Our study found an increased G-CSF and BDNF protein content following MSC transplantation. Notably, the therapeutic effect of MSC transplantation may be mediated through increased G-CSF. It induces long-term sensorimotor recovery following ICH and is involved in reduced brain edema, inflammation, proliferation of NSCs and perihematomal cell death (25). We used bone marrow-derived MSCs in this study, which were reported to secrete more cytokines than umbilical cord blood-derived MSCs, indicating a higher possible therapeutic effect by MSCs from bone marrow than umbilical cord blood. BDNF is a type of growth factor that plays a key role in the growth and differentiation of central and peripheral nervous systems. BDNF is synthesized and expressed in neuronal and glial cells (26). Decreased BDNF concentrations are associated with intraventricular hemorrhage (27). Brain transplantation of BDNF-overexpressed human NSCs provided the differentiation and survival of NSCs and functional recovery of ICH animals (28). In addition to the BDNF expressed by neural cells, the increased BDNF in our study may also be secreted from grafted bone marrow-derived MSCs (29). Moreover, BDNF treatment also exerted an enforcing effect on MSCs and increased the BDNF production by MSCs, thus forming an autocrine regulation of MSCs (30).

In conclusion, we have provided convincing evidence to suggest that MSC transplantation exerts therapeutic effects in experimental ICH by improving neural function and reducing hemorrhage volume. The underlying mechanisms involve enhanced survival, the differentiation of neural cells and an elevated expression of anti-apoptotic proteins and trophic factors. Increased understanding of the mechanisms underlying neuroprotection by MSCs may lead to new treatments for ICH.



Qureshi AI, Mendelow AD and Hanley DF: Intracerebral haemorrhage. Lancet. 373:1632–1644. 2009. View Article : Google Scholar : PubMed/NCBI


Nakatomi H, Kuriu T, Okabe S, Yamamoto S, Hatano O, Kawahara N, et al: Regeneration of hippocampal pyramidal neurons after ischemic brain injury by recruitment of endogenous neural progenitors. Cell. 110:429–441. 2002. View Article : Google Scholar : PubMed/NCBI


Jin K, Wang X, Xie L, Mao XO, Zhu W, Wang Y, et al: Evidence for stroke-induced neurogenesis in the human brain. Proc Natl Acad Sci USA. 103:13198–13202. 2006. View Article : Google Scholar : PubMed/NCBI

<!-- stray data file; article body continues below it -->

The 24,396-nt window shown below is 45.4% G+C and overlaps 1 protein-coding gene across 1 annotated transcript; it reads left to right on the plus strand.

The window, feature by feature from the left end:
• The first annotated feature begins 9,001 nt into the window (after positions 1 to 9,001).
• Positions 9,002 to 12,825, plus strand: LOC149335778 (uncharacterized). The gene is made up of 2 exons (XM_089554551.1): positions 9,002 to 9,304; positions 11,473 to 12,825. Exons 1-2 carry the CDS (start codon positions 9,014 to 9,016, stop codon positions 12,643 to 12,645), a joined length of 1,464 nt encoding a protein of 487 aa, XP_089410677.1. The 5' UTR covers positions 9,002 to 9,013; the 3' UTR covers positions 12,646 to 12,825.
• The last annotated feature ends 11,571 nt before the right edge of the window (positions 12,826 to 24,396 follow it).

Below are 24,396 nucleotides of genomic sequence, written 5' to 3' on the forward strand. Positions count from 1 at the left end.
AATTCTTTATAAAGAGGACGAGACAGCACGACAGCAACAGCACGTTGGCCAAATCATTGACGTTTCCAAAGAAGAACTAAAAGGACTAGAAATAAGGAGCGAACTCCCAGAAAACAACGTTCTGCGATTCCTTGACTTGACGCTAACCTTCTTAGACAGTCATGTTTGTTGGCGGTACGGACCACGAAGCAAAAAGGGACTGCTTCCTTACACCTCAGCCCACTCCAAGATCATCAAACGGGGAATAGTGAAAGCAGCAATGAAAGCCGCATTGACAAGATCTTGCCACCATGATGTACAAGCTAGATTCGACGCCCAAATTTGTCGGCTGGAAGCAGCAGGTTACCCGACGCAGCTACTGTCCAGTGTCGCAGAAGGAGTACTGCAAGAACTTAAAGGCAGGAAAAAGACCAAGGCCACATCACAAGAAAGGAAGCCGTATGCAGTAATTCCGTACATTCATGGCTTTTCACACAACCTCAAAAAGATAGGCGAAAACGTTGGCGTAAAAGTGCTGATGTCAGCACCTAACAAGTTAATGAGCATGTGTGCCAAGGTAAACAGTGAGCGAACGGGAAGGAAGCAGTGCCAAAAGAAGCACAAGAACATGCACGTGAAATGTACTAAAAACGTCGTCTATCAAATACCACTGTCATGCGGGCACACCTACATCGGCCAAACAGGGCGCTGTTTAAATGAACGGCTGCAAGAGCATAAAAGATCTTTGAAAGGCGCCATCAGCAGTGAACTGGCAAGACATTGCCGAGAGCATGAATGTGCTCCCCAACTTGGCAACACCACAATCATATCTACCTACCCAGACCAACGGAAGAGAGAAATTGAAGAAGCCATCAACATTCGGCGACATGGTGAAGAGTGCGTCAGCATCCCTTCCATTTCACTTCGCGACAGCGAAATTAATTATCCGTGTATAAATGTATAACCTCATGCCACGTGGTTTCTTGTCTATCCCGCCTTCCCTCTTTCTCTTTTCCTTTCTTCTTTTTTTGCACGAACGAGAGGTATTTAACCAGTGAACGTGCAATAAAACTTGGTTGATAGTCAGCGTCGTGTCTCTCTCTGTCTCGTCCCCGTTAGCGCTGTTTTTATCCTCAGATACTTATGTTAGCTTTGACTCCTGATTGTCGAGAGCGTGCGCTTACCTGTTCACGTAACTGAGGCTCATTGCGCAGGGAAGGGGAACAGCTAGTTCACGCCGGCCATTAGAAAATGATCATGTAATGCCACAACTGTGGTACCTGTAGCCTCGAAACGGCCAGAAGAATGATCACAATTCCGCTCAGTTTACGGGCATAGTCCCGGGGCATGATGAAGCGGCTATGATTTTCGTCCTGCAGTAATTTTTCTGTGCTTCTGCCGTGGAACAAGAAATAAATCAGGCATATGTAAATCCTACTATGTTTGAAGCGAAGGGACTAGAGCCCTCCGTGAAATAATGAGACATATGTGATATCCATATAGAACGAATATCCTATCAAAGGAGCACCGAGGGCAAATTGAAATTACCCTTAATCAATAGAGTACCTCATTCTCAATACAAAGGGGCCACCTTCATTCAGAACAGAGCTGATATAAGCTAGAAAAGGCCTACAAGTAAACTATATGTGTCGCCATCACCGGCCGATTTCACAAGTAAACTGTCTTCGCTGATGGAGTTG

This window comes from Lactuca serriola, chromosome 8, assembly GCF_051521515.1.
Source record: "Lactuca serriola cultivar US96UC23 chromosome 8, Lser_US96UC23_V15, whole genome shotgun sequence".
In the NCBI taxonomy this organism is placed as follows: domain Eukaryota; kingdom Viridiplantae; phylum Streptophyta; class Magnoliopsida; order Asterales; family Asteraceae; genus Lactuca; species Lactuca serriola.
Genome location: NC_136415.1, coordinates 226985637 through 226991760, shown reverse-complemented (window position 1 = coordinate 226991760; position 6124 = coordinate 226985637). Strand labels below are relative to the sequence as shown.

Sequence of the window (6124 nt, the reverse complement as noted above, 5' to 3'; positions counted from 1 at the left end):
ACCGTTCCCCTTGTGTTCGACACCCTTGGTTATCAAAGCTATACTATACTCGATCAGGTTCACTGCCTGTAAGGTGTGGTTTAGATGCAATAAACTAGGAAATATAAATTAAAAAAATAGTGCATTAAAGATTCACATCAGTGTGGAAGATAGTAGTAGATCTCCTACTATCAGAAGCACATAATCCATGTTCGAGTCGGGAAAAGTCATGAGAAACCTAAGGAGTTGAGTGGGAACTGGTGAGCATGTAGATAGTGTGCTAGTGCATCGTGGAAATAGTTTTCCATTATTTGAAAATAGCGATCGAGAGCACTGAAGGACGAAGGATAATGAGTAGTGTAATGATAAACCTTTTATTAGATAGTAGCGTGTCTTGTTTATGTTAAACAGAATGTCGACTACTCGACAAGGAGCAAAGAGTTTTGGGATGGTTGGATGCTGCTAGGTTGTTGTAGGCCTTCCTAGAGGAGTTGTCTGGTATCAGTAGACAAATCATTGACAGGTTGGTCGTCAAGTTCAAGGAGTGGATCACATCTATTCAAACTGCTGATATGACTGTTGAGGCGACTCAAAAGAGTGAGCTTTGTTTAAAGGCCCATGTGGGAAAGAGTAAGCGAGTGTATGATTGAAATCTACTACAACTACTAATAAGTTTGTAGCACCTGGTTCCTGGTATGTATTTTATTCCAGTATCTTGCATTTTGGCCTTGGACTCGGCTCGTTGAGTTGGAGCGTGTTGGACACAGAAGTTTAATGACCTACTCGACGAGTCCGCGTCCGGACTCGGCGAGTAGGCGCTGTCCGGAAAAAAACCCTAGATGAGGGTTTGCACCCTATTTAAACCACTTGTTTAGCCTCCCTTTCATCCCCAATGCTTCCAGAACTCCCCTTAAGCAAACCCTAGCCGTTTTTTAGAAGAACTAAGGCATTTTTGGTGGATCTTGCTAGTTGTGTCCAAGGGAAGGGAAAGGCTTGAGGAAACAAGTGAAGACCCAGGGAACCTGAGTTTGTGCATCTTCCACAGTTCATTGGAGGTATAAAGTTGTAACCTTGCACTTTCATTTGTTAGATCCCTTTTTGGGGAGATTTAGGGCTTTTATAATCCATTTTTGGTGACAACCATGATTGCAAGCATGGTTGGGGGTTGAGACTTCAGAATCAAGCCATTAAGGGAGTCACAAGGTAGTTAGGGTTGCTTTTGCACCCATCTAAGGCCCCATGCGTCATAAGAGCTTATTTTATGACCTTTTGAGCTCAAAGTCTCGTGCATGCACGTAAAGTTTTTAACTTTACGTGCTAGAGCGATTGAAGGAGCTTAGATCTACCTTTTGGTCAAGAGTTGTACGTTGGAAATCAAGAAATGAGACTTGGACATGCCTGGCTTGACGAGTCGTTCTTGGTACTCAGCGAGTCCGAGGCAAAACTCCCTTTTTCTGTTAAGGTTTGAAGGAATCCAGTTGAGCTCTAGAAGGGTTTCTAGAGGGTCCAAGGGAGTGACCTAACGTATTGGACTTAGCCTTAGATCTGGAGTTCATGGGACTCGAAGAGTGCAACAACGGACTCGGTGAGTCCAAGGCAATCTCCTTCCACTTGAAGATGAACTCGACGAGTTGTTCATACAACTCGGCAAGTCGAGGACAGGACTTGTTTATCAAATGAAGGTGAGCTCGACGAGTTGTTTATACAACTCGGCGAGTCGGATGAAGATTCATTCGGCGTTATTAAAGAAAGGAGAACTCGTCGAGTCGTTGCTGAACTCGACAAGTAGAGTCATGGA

Masuda T, Isobe Y, Aihara N, Furuyama F, Misumi S, Kim TS, et al: Increase in neurogenesis and neuroblast migration after a small intracerebral hemorrhage in rats. Neurosci Lett. 425:114–119. 2007. View Article : Google Scholar : PubMed/NCBI


Shen J, Xie L, Mao X, Zhou Y, Zhan R, Greenberg DA, et al: Neurogenesis after primary intracerebral hemorrhage in adult human brain. J Cereb Blood Flow Metab. 28:1460–1468. 2008. View Article : Google Scholar : PubMed/NCBI


Sgubin D, Aztiria E, Perin A, Longatti P and Leanza G: Activation of endogenous neural stem cells in the adult human brain following subarachnoid hemorrhage. J Neurosci Res. 85:1647–1655. 2007. View Article : Google Scholar : PubMed/NCBI


Li F, Liu Y, Zhu S, Wang X, Yang H, Liu C, et al: Therapeutic time window and effect of intracarotid neural stem cells transplantation for intracerebral hemorrhage. Neuroreport. 18:1019–1023. 2007. View Article : Google Scholar : PubMed/NCBI


Deng W, Obrocka M, Fischer I and Prockop DJ: In vitro differentiation of human marrow stromal cells into early progenitors of neural cells by conditions that increase intracellular cyclic AMP. Biochem Biophys Res Commun. 282:148–152. 2001. View Article : Google Scholar : PubMed/NCBI


Dezawa M, Kanno H, Hoshino M, Cho H, Matsumoto N, Itokazu Y, et al: Specific induction of neuronal cells from bone marrow stromal cells and application for autologous transplantation. J Clin Invest. 113:1701–1710. 2004. View Article : Google Scholar : PubMed/NCBI


Zhang H, Huang Z, Xu Y and Zhang S: Differentiation and neurological benefit of the mesenchymal stem cells transplanted into the rat brain following intracerebral hemorrhage. Neurol Res. 28:104–112. 2006. View Article : Google Scholar : PubMed/NCBI


Rosenberg GA, Mun-Bryce S, Wesley M and Kornfeld M: Collagenase-induced intracerebral haemorrhage in rats. Stroke. 21:801–807. 1990. View Article : Google Scholar : PubMed/NCBI


Zhang L, Schallert T, Zhang ZG, Jiang Q, Arniego P, Li Q, et al: A test for detecting long-term sensorimotor dysfunction in the mouse after focal cerebral ischemia. J Neurosci Methods. 117:207–214. 2002. View Article : Google Scholar : PubMed/NCBI


Lee ST, Chu K, Sinn DI, Jung KH, Kim EH, Kim SJ, et al: Erythropoietin reduces perihematomal inflammation and cell death with eNOS and STAT3 activations in experimental intracerebral hemorrhage. J Neurochem. 96:1728–1739. 2006. View Article : Google Scholar : PubMed/NCBI


Lee HJ, Kim KS, Kim EJ, Choi HB, Lee KH, Park IH, et al: Brain transplantation of immortalized human neural stem cells promotes functional recovery in mouse intracerebral hemorrhage stroke model. Stem Cells. 25:1204–1212. 2007. View Article : Google Scholar


Davis SM, Broderick J, Hennerici M, Brun NC, Diringer MN, Mayer SA, et al: Hematoma growth is a determinant of mortality and poor outcome after intracerebral hemorrhage. Neurology. 66:1175–1181. 2006. View Article : Google Scholar : PubMed/NCBI